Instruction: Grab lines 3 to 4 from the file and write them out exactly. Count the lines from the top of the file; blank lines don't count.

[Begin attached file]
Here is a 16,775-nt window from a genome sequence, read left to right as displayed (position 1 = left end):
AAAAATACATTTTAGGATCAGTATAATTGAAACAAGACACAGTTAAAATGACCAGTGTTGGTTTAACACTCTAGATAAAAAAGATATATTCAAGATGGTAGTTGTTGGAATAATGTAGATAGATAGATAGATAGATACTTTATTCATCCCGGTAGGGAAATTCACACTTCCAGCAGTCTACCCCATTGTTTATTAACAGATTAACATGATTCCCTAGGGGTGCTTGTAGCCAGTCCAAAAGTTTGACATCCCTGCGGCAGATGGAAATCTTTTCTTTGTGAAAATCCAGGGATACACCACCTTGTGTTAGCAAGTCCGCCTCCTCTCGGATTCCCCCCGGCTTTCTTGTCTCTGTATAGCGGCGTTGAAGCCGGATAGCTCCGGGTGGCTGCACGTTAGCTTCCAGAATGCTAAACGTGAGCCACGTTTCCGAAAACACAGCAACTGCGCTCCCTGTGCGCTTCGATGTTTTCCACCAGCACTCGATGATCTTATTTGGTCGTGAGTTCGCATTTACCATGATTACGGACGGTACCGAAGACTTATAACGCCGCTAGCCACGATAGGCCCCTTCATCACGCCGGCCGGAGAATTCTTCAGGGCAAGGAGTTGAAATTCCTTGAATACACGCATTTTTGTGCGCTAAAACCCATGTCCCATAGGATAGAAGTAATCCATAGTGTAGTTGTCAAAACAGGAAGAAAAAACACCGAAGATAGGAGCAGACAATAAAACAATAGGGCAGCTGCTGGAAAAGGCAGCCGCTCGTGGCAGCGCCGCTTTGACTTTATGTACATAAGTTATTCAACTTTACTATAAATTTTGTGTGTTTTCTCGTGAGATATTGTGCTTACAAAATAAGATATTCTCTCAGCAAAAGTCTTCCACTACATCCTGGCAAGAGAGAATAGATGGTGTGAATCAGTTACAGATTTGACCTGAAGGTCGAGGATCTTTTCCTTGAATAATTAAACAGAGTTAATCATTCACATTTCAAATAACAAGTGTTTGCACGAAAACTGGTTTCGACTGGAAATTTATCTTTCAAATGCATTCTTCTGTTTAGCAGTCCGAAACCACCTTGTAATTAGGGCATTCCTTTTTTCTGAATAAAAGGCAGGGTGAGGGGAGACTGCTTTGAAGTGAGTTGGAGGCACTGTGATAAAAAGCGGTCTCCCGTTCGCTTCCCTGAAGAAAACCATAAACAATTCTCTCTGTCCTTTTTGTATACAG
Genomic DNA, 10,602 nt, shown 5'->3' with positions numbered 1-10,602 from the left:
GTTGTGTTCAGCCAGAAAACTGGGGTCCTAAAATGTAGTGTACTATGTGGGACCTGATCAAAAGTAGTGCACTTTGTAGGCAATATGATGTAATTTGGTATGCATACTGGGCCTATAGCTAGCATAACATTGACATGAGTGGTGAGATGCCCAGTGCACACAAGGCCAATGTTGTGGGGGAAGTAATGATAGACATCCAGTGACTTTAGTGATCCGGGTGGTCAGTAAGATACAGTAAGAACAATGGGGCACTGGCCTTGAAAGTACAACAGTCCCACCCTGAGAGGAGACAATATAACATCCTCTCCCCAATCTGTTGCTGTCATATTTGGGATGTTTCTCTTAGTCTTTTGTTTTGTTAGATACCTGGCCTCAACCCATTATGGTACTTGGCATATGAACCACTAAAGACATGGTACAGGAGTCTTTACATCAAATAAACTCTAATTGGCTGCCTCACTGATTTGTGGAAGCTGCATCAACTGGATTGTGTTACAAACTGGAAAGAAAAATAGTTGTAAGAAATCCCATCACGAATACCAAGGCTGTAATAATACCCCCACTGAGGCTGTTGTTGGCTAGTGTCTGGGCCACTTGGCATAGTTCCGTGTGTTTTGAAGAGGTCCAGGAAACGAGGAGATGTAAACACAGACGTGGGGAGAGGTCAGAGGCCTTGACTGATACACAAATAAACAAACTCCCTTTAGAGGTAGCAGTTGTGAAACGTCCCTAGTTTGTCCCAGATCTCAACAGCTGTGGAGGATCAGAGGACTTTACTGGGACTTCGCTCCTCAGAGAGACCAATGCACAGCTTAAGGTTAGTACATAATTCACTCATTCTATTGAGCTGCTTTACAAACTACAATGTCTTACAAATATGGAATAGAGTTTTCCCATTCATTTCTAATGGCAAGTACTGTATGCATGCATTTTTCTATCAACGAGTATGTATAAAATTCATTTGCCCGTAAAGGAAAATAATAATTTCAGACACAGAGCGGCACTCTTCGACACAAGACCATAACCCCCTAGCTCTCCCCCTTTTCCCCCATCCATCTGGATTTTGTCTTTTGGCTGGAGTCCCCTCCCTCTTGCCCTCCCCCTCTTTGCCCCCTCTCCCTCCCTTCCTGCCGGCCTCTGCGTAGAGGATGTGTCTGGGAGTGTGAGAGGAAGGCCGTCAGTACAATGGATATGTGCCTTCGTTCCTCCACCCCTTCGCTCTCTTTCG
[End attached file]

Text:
Genomic DNA, 10,602 nt, shown 5'->3' with positions numbered 1-10,602 from the left:
GTTGTGTTCAGCCAGAAAACTGGGGTCCTAAAATGTAGTGTACTATGTGGGACCTGATCAAAAGTAGTGCACTTTGTAGGCAATATGATGTAATTTGGTATGCATACTGGGCCTATAGCTAGCATAACATTGACATGAGTGGTGAGATGCCCAGTGCACACAAGGCCAATGTTGTGGGGGAAGTAATGATAGACATCCAGTGACTTTAGTGATCCGGGTGGTCAGTAAGATACAGTAAGAACAATGGGGCACTGGCCTTGAAAGTACAACAGTCCCACCCTGAGAGGAGACAATATAACATCCTCTCCCCAATCTGTTGCTGTCATATTTGGGATGTTTCTCTTAGTCTTTTGTTTTGTTAGATACCTGGCCTCAACCCATTATGGTACTTGGCATATGAACCACTAAAGACATGGTACAGGAGTCTTTACATCAAATAAACTCTAATTGGCTGCCTCACTGATTTGTGGAAGCTGCATCAACTGGATTGTGTTACAAACTGGAAAGAAAAATAGTTGTAAGAAATCCCATCACGAATACCAAGGCTGTAATAATACCCCCACTGAGGCTGTTGTTGGCTAGTGTCTGGGCCACTTGGCATAGTTCCGTGTGTTTTGAAGAGGTCCAGGAAACGAGGAGATGTAAACACAGACGTGGGGAGAGGTCAGAGGCCTTGACTGATACACAAATAAACAAACTCCCTTTAGAGGTAGCAGTTGTGAAACGTCCCTAGTTTGTCCCAGATCTCAACAGCTGTGGAGGATCAGAGGACTTTACTGGGACTTCGCTCCTCAGAGAGACCAATGCACAGCTTAAGGTTAGTACATAATTCACTCATTCTATTGAGCTGCTTTACAAACTACAATGTCTTACAAATATGGAATAGAGTTTTCCCATTCATTTCTAATGGCAAGTACTGTATGCATGCATTTTTCTATCAACGAGTATGTATAAAATTCATTTGCCCGTAAAGGAAAATAATAATTTCAGACACAGAGCGGCACTCTTCGACACAAGACCATAACCCCCTAGCTCTCCCCCTTTTCCCCCATCCATCTGGATTTTGTCTTTTGGCTGGAGTCCCCTCCCTCTTGCCCTCCCCCTCTTTGCCCCCTCTCCCTCCCTTCCTGCCGGCCTCTGCGTAGAGGATGTGTCTGGGAGTGTGAGAGGAAGGCCGTCAGTACAATGGATATGTGCCTTCGTTCCTCCACCCCTTCGCTCTCTTTCG